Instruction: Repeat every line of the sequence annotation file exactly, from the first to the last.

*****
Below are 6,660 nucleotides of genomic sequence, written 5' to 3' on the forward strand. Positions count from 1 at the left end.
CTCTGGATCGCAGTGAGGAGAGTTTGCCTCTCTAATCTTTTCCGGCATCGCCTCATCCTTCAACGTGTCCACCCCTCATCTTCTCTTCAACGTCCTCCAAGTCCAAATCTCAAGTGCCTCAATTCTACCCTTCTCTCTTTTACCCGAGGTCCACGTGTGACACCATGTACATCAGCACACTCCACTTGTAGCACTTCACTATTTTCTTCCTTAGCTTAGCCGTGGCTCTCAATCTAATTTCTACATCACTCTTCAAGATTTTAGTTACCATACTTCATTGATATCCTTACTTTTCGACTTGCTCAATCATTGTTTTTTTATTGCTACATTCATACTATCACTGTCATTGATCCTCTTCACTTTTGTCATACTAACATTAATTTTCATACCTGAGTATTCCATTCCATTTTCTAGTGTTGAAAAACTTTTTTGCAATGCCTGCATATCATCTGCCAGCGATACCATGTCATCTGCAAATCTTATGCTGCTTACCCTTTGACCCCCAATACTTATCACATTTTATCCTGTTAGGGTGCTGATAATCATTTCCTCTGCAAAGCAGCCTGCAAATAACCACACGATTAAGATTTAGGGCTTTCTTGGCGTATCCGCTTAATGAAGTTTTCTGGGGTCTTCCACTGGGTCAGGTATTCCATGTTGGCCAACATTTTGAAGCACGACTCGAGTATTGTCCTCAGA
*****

Below are 6,660 nucleotides of genomic sequence, written 5' to 3' on the forward strand. Positions count from 1 at the left end.
CTCTGGATCGCAGTGAGGAGAGTTTGCCTCTCTAATCTTTTCCGGCATCGCCTCATCCTTCAACGTGTCCACCCCTCATCTTCTCTTCAACGTCCTCCAAGTCCAAATCTCAAGTGCCTCAATTCTACCCTTCTCTCTTTTACCCGAGGTCCACGTGTGACACCATGTACATCAGCACACTCCACTTGTAGCACTTCACTATTTTCTTCCTTAGCTTAGCCGTGGCTCTCAATCTAATTTCTACATCACTCTTCAAGATTTTAGTTACCATACTTCATTGATATCCTTACTTTTCGACTTGCTCAATCATTGTTTTTTTATTGCTACATTCATACTATCACTGTCATTGATCCTCTTCACTTTTGTCATACTAACATTAATTTTCATACCTGAGTATTCCATTCCATTTTCTAGTGTTGAAAAACTTTTTTGCAATGCCTGCATATCATCTGCCAGCGATACCATGTCATCTGCAAATCTTATGCTGCTTACCCTTTGACCCCCAATACTTATCACATTTTATCCTGTTAGGGTGCTGATAATCATTTCCTCTGCAAAGCAGCCTGCAAATAACCACACGATTAAGATTTAGGGCTTTCTTGGCGTATCCGCTTAATGAAGTTTTCTGGGGTCTTCCACTGGGTCAGGTATTCCATGTTGGCCAACATTTTGAAGCACGACTCGAGTATTGTCCTCAGA